Stoney Jesseph will soon be toasting “Salud” on South Broadway.
The Denver pub owner, who started Stoney’s Bar and Grill on Lincoln Avenue in 2010 and added an outpost in Uptown in 2018, has leased the former Gozo space at 30 S. Broadway St. and plans to open Stoney’s Cantina.
The owners of Gozo planned to rebrand the space as a Lime and started the renovations, but didn’t reopen.
“This is the worst possible time to open a restaurant and it doesn’t make sense to most people,” Jesseph said. “But the reason it worked for us is the space was already remodeled and it doesn’t need a ton of capital to develop.”
The 45-year-old said his vision for this location will be a departure from his sports pubs, known for TVs blaring with every sport possible. He said he’ll invest up to $100,000 to get the space ready with a rustic theme with lots of wood décor.
“It’ll be a great place to watch a game, but not as rah rah rah as the other two,” he said.
As for the food: “A blend of Mexican street food with TexMex and Southwestern style.”
This will be Stoney’s smallest pub at 4,000 square feet. The one on Lincoln is 18,000 square feet, and he leases 5,000 square feet uptown.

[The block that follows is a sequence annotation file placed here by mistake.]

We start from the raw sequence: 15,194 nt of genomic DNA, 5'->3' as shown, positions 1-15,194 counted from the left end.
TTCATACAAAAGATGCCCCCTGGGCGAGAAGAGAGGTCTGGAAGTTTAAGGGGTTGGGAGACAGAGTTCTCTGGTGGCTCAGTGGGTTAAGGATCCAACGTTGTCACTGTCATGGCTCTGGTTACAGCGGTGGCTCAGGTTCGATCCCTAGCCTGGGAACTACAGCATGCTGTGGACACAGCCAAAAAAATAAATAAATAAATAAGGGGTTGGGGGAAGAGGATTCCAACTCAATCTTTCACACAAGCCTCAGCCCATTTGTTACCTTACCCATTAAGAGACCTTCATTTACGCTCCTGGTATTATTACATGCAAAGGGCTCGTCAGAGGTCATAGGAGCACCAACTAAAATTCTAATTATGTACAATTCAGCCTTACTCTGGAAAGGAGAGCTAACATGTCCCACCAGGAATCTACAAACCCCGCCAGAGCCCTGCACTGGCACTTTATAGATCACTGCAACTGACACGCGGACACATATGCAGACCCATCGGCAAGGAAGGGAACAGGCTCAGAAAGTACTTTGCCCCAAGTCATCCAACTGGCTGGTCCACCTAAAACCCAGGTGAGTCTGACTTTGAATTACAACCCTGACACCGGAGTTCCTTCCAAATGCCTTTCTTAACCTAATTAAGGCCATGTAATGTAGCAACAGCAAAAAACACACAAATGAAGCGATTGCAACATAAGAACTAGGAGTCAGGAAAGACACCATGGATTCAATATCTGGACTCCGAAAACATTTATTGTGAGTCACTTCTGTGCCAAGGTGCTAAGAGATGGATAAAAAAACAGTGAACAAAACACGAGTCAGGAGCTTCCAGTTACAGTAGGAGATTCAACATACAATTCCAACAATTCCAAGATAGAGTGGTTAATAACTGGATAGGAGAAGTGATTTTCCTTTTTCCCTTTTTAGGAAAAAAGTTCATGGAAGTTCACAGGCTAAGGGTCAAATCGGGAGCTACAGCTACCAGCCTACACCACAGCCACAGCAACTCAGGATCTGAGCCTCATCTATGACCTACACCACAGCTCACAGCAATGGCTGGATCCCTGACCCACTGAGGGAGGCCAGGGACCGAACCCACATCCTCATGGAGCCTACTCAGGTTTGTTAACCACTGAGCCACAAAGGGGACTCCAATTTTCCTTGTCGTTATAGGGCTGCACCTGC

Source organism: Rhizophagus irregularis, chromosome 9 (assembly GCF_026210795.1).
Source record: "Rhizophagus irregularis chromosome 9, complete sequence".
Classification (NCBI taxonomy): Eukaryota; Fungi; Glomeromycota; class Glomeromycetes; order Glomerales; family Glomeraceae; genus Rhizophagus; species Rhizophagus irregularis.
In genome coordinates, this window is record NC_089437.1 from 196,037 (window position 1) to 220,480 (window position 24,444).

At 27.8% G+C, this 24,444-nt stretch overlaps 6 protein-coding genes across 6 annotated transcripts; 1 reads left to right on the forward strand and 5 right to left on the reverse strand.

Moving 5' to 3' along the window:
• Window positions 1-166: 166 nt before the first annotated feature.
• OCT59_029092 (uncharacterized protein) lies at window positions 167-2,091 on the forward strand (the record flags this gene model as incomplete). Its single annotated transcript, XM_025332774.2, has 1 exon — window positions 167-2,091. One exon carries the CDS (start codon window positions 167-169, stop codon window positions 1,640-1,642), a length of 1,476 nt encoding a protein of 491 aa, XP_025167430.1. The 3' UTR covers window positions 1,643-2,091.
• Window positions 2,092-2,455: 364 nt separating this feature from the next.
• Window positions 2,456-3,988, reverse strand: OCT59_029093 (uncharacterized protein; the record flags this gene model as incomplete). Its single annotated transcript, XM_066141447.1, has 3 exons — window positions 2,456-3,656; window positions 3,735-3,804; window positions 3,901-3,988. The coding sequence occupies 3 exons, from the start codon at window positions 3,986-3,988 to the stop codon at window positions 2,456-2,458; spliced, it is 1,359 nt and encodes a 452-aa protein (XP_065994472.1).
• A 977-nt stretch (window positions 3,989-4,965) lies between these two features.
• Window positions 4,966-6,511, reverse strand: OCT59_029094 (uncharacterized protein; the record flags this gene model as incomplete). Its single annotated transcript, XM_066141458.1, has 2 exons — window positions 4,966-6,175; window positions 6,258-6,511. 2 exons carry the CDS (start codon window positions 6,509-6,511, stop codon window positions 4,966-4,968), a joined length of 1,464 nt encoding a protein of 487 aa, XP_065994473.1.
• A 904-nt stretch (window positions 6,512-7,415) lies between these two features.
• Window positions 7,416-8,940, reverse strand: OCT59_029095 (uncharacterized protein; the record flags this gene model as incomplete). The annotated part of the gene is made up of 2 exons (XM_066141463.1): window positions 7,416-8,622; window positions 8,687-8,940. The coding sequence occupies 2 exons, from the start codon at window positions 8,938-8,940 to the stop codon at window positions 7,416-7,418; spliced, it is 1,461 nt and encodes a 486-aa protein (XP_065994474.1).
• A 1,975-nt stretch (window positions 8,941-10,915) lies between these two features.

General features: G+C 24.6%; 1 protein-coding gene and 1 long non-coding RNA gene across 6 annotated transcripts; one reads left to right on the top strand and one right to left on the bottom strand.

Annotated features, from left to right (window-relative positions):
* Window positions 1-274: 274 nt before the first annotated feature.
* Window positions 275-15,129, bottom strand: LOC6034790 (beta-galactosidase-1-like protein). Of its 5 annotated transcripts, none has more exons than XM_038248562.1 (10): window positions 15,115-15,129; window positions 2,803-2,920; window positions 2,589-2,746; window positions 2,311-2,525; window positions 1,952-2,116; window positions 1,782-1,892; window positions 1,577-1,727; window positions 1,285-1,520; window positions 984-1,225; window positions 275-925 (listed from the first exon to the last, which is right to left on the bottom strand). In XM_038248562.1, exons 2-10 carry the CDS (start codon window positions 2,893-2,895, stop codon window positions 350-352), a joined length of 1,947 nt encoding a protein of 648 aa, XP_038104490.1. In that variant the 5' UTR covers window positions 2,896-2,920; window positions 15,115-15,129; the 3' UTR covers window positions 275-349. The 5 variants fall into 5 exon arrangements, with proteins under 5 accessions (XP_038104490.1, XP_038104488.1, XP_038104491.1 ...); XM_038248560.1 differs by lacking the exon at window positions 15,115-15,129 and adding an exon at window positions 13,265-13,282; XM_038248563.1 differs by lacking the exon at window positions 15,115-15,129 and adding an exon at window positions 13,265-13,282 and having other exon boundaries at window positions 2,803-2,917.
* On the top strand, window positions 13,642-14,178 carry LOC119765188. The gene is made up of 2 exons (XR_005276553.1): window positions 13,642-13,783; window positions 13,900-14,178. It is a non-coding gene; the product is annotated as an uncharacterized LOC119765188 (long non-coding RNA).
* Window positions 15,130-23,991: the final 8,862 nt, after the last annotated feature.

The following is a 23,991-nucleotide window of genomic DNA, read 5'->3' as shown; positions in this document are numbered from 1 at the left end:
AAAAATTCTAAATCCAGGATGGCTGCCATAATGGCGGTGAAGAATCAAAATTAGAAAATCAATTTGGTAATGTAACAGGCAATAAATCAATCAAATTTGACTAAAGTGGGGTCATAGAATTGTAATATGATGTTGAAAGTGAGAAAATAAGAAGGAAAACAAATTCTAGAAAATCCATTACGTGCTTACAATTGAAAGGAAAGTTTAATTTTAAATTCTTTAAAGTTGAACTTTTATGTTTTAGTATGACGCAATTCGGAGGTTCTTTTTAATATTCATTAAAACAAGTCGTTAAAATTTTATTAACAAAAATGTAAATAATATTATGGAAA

Pat Henry, the landlord of the space, said he and Jesseph have a lease that lets the pub pay part of its rent as a portion of sales until COVID restrictions are removed and the business can run in a pre-pandemic manner.
“We’re trying to do what we can (as landlords) to get operating expenses paid and cover the mortgage,” Henry said. “I don’t know if many landlords are making any money. But we’re trying to stop the bleeding.”’
Henry said he was willing to improvise on the lease because of Stoney’s reputation.
“These guys are really strong operators and got their act together,” he said. “They are large enough, they can weather these difficult times.”
Jesseph said he thinks the South Broadway location will be a draw to different consumers than his other spots.
“What we learned in Uptown (which opened in 2018) was that it did not cannibalize our other business,” he said. “It’s a very different crowd.”
“A lot of people like sports, even if it’s just on in the background.”
Jesseph said he expects more walk-in traffic on South Broadway than his other spots.
As for the challenge that COVID brought, Jesseph said it was the first time the business didn’t grow revenue year-over-year. But there were some lessons learned.
“We can make money on a lot less people, and I don’t think we will ever pack people in like we used to,” he said. “The service wasn’t as good. We learned how to provide really good service to a lot less people.”